When the appointment was first announced, I posted an off-the-cuff tweet, a one-line comment in which I broke my own golden rule of not resorting to expletives on Twitter. It was not intended to be in-depth political commentary, merely an expression of frustration with the backroom deal to impose such a divisive figure upon Europe. Yet within hours it had become one of the most widely liked, retweeted and commented upon tweets of my eleven years on the social media platform. And there’s a reason for that. Or, more correctly, several reasons.

When Mariano Rajoy was ousted as the President of the Spanish Government in a vote of no confidence on 1 June last year, satirists across Spain suffered from a collective heart attack. Would they find another prominent Spanish politician with such a serious case of foot-in-mouth disorder as the outgoing prime minister? Fortunately, for the satirists at least, in Borrell the answer was a resounding yes.

While not exactly the European Union’s best friend, the right-wing website Guido Fawkes pulled no punches when evaluating the Council’s proposals for the EU’s top jobs. Specifically, the website claimed former President of the European Parliament Borrell “has been embroiled in more scandals than Juncker’s had boozy lunches” and even “makes Trump look diplomatic”. Ouch!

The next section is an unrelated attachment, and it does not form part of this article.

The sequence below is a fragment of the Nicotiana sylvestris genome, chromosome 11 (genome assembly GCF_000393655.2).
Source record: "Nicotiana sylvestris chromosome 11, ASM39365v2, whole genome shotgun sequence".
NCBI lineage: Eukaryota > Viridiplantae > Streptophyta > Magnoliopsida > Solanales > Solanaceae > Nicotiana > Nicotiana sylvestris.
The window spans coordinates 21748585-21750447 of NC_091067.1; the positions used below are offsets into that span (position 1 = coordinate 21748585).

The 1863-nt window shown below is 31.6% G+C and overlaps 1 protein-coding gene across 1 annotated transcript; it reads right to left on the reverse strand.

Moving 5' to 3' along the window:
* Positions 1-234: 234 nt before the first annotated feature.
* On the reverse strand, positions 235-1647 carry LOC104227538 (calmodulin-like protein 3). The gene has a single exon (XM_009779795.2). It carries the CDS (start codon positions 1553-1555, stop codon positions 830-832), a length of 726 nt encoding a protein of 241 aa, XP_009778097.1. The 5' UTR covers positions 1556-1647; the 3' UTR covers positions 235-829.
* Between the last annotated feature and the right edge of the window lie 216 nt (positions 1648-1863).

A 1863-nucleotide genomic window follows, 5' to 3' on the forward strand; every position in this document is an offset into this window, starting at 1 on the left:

Borrell has an interesting way with words, the very essential ingredient of effective diplomacy, and an interesting view of democracy. During a press conference in Geneva, Switzerland, in March, he discarded the possibility of there being a negotiated independence referendum in Catalonia. Whilst that in itself is not a controversial remark – it is, after all, the stated policy of the Spanish Government – his defence of their position was less than diplomatic. In Switzerland, referenda are not merely a tool to settle significant constitutional questions, they are a way of life, and seeing another country refuse even a one-off referendum may seem a little odd. But Borrell was on hand to tactfully dismiss their concerns, telling the Swiss: